Branch 14: (from Branch 6)Roll Failure with p=0.6201

Branch 15: (from Branch 6) Roll a reroll with p=0.0479

Branch 16: (from Branch 9) Roll Discovery with p=0.332

Branch 17: (from Branch 9)Roll Failure with p=0.6201

Branch 18: (from Branch 9) Roll a reroll with p=0.0479

Branch 19: (from Branch 9) Roll Discovery with p=0.332

Branch 20: (from Branch 9)Roll Failure with p=0.6201

Branch 21: (from Branch 9) Roll a reroll with p=0.0479

What are the outcomes of this? I'm going to abbreviate how to use a decision tree, using i.e. B1 as Branch 1.

P(Discovery)=B1+B3*B4+B3*B7+B3*B6*B10+B3*B6*B13+B3*B9*B16+B3*B9*B19+.....

=0.332+0.0479*0.332+0.0479*0.332+0.0479*0.0479*0.332+0.0479*0.0479*0.332+0.0479*0.0479*0.332+0.0479*0.0479*0.332+...

=0.332*(0.0479+0.0479+0.0479*0.0479+0.0479*0.0479+0.0479*0.0479+0.0479*0.0479+...)

=0.332*(0.0479*2+(0.0479^2) 4+...)*2+(0.0479*2)^2+...)

=0.332(0.479

QED.

I see. So your calculation yields a Discovery probability of 0.332/(1-0.0479*2) = 0.367 or so. But note that the same calculation would yield a Failure probability of 0.6201/(1-0.0479*2) = 0.686 or so. Those two probabilities add up to 1.053 or so, which can't be. Or can it? Are you allowing Discovery and Failure to occur simultaneously?

Note that in your formula for P(Discovery) you have both B3*B4 and B3*B6 - but that seems to double-count the event where both rerolls from B3 come up Discovery. Or do you allow two simultaneous Discoveries (in which case 0.367 is an expectation, not a probability)? Or do you stop if the first B3 reroll yields Discovery (in which case the B6 probabilities need to be multiplied by something much smaller than B3)?

In short: let's define the process exactly before trying to decide what the probabilities are.

Why is the probability of a discovery so low? I forgot about rerolls and I intentionally left out Complete Failure earlier. Even if I drop rolls of 9 and 2x5 for totals of 12 or 13, the probability is still well over 0.4 prior to rerolls. The chance of a reroll is greater than 0.1, which of course makes the overall probability of Discovery even further over 0.4. Anything that gets you a probability under 0.4 must be incorrect.

Chris

gerg:

I see. So your calculation yields a Discovery probability of 0.332/(1-0.0479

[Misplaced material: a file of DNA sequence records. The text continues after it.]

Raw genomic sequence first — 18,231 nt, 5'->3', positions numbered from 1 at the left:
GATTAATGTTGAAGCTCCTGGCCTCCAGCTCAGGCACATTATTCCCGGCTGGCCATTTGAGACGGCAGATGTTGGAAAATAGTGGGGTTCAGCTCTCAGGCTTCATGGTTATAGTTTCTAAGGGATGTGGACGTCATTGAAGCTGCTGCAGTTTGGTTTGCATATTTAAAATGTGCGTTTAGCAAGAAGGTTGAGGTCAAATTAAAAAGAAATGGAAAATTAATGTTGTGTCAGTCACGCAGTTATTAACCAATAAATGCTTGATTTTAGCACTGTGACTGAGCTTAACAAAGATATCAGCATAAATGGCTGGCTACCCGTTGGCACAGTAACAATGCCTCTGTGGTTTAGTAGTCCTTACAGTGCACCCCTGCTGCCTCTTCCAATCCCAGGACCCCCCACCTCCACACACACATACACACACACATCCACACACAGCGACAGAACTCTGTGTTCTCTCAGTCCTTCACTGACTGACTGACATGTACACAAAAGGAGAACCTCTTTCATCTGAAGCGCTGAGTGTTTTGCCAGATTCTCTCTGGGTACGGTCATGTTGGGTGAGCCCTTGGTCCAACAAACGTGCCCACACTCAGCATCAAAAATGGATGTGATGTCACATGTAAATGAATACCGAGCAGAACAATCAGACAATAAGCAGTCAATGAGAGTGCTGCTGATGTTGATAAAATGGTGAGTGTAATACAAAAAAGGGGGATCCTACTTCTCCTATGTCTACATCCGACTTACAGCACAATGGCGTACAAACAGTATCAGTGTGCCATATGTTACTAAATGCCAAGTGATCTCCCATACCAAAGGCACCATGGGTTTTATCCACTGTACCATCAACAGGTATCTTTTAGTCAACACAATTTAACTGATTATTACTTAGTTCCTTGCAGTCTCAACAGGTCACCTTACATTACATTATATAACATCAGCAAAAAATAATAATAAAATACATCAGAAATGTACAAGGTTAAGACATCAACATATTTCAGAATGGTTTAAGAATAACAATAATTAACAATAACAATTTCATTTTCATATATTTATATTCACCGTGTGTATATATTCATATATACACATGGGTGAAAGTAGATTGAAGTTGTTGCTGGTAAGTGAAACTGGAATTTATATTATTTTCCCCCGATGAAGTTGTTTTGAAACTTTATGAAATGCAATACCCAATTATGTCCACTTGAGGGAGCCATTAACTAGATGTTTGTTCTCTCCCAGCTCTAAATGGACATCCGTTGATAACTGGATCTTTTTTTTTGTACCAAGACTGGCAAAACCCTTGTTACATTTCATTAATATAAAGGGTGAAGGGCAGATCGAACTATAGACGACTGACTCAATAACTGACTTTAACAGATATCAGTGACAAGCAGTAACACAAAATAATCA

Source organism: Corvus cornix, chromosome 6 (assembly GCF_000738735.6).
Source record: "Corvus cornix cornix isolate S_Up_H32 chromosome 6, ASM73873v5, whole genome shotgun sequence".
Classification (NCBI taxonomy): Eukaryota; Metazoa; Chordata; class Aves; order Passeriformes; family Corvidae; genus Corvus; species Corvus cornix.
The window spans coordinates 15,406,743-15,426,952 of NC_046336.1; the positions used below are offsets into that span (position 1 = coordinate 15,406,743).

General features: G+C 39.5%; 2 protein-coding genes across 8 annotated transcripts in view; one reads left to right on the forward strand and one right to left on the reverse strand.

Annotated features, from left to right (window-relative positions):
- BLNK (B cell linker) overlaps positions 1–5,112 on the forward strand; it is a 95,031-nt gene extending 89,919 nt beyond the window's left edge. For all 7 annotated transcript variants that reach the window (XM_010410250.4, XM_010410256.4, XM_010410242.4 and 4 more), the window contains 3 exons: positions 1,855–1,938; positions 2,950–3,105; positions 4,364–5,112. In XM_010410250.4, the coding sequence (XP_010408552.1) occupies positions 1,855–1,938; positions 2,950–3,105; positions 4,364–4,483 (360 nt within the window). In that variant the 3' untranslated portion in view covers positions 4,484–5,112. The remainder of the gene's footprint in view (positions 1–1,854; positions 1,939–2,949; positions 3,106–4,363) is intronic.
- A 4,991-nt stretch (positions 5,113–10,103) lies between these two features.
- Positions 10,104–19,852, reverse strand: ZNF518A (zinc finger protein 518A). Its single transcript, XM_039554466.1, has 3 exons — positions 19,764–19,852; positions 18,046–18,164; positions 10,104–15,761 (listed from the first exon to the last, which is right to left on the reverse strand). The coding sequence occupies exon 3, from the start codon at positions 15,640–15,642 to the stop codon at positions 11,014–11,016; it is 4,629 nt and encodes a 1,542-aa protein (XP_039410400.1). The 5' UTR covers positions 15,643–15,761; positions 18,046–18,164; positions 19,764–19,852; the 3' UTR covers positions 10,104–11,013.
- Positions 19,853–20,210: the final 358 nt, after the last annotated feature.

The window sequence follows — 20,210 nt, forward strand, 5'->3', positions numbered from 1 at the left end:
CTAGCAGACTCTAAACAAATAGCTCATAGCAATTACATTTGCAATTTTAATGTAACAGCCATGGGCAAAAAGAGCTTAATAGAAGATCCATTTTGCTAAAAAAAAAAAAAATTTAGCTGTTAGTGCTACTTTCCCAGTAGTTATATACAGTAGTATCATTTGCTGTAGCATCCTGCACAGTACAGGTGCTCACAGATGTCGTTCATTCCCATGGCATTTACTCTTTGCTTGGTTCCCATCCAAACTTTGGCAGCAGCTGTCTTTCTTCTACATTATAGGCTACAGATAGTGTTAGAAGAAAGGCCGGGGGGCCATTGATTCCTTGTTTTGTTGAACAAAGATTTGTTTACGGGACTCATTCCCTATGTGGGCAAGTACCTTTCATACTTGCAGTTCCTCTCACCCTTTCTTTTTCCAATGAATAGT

2) = 0.367 or so. But note that the same calculation would yield a Failure probability of 0.6201/(1-0.04792) = 0.686 or so. Those two probabilities add up to 1.053 or so, which can't be. Or can it? Are you allowing Discovery and Failure to occur simultaneously?Note that in your formula for P(Discovery) you have both B3

B4 and B3B6 - but that seems to double-count the event where both rerolls from B3 come up Discovery. Or do you allow two simultaneous Discoveries (in which case 0.367 is an expectation, not a probability)? Or do you stop if the first B3 reroll yields Discovery (in which case the B6 probabilities need to be multiplied by something much smaller than B3)?In short: let's define the process exactly before trying to decide what the probabilities are.

It is not double counting.B3*B4 is the probality of getting a discovery on the first reroll and B3*B7 is the probability of getting a discovery on the second reroll. B3*B6 is the probability of rerolling on a reroll. In fact, what you are pointing out is the fact that I'm assuming a simultaneous probability tree. In reality the tree will only evolve sequentially.Those are two different types of probabilistic processes. Damn. Now I need to rethink things a bit.

Hmm. The 0.6201 includes the events of a failure or distaster. This means that it is not the correct probability (it is too large) to divide by the chance of rerolls. The probability used should be at most 0.5101. A botch happens with at least p=0.01, and p(failure)=0.1. It should be noted again,that my numbers are glossing over the fact that if you botch/fail the reroll process stops. It's basically a best case scenario,and the difference in the results will be very small, As pointed by Tugdual.

callen:

Why is the probability of a discovery so low? I forgot about rerolls and I intentionally left out Complete Failure earlier. Even if I drop rolls of 9 and 2x5 for totals of 12 or 13, the probability is still well over 0.4 prior to rerolls. The chance of a reroll is greater than 0.1, which of course makes the overall probability of Discovery even further over 0.4. Anything that gets you a probability under 0.4 must be incorrect.